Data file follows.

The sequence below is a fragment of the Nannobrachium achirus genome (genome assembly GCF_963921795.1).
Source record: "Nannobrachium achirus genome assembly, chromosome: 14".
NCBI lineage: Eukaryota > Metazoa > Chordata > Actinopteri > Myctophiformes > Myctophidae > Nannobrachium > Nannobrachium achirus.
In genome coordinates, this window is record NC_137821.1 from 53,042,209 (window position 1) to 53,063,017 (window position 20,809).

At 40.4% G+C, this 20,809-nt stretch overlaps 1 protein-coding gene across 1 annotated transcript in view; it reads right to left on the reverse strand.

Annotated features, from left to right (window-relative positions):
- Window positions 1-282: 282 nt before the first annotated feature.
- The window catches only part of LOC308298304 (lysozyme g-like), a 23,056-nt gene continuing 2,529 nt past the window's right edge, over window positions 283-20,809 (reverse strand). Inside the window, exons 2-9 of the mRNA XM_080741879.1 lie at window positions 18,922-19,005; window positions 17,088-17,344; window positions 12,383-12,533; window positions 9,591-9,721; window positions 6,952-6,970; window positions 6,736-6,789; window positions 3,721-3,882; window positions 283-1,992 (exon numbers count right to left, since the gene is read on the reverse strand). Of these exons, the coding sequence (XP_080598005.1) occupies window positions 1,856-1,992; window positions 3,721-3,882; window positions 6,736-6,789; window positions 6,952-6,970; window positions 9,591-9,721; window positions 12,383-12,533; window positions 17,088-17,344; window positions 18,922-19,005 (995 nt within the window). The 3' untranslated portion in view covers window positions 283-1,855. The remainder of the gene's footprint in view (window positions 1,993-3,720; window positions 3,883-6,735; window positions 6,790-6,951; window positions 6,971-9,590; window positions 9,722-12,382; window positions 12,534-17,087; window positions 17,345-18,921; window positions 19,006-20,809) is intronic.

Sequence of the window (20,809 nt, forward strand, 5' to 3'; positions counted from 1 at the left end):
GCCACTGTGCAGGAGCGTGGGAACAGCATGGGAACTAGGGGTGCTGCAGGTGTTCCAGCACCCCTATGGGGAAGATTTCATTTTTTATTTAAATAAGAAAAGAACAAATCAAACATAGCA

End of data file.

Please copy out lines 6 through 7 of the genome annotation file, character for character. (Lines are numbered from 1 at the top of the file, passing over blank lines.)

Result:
Annotated features, from left to right (window-relative positions):
- Window positions 1-282: 282 nt before the first annotated feature.